HHS Seeks Input on Health Plan IDs GOP Reform Plan Offered

HHS Seeks Input on Health Plan IDs GOP Reform Plan Offered

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HHS Seeks Input on Health Plan IDs GOP Reform Plan Offered
Calendar09 June 2015

The Department of Health and Human Services (HHS) is seeking public comment by July 28 on requirements for the national health plan identifiers (HPIDs) mandated by HIPAA and the ACA. Under final HPID rules issued in 2012, most health plans had to obtain identifiers from a government enumerator — which assigns unique national identifiers — by Nov. 5, 2014, with small health plans granted another year to comply. But HHS later indefinitely delayed the HPID mandate to reconsider when and how the identifiers should be used.

In a request for information (RFI), HHS is now asking employers and others to weigh in on HPID requirements before issuing new guidance. The RFI doesn’t address a somewhat-related mandate to obtain a “certification” of health plan compliance with HIPAA transaction processing, but presumably no such certifications will be required this year.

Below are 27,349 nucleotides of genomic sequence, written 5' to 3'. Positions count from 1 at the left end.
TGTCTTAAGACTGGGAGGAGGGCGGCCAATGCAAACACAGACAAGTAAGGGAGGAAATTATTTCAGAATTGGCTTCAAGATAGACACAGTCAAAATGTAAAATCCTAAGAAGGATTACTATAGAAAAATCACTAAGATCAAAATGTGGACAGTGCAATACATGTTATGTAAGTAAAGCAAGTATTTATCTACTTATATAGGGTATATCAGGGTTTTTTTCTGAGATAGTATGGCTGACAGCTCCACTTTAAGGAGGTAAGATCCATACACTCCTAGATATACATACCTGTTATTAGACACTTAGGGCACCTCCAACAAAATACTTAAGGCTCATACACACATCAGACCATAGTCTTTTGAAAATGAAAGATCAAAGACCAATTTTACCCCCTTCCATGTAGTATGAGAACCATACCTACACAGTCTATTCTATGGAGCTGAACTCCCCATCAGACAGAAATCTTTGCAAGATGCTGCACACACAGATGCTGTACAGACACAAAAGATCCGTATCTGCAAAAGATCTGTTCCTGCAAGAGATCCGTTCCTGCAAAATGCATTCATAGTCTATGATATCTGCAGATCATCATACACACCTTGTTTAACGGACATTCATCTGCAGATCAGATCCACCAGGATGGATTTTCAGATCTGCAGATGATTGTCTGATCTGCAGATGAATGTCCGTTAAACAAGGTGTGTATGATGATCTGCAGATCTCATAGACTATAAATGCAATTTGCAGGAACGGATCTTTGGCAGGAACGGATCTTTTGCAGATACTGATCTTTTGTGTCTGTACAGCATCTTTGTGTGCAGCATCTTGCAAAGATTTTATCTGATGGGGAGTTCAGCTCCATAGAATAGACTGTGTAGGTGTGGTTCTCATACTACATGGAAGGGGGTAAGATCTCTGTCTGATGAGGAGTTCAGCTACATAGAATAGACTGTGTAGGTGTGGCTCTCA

The ACA has created new reasons why employees may want to make midyear changes in the health coverage elected under their employer’s cafeteria plan. Current IRS rules generally prohibit this, except in limited situations. To that limited list of exceptions, an IRS notice adds two new situations in which a cafeteria plan sponsor may allow employees to revoke elections in the middle of the plan year. Employers with cafeteria plans need to decide before the 2016 plan year whether to permit midyear election changes in either or both of these situations.

In Congress, members of the conservative House Republican Study Committee last week re-introduced an ACA replacement plan — the American Health Care Act — that would entirely repeal the ACA and replace it with a $7,500 tax deduction ($20,500 for family) for the purchase of qualified health insurance in the employer or individual markets. The group reportedly could not agree on whether or how to extend the ACA’s federal exchange subsidies if the Supreme Court strikes them down in the King case, so the bill doesn’t include a contingency plan. However, GOP leaders of House committees with health care jurisdiction are working on a response. They’ve said they won’t release their proposal until after the decision, should the court rule in favor of King.

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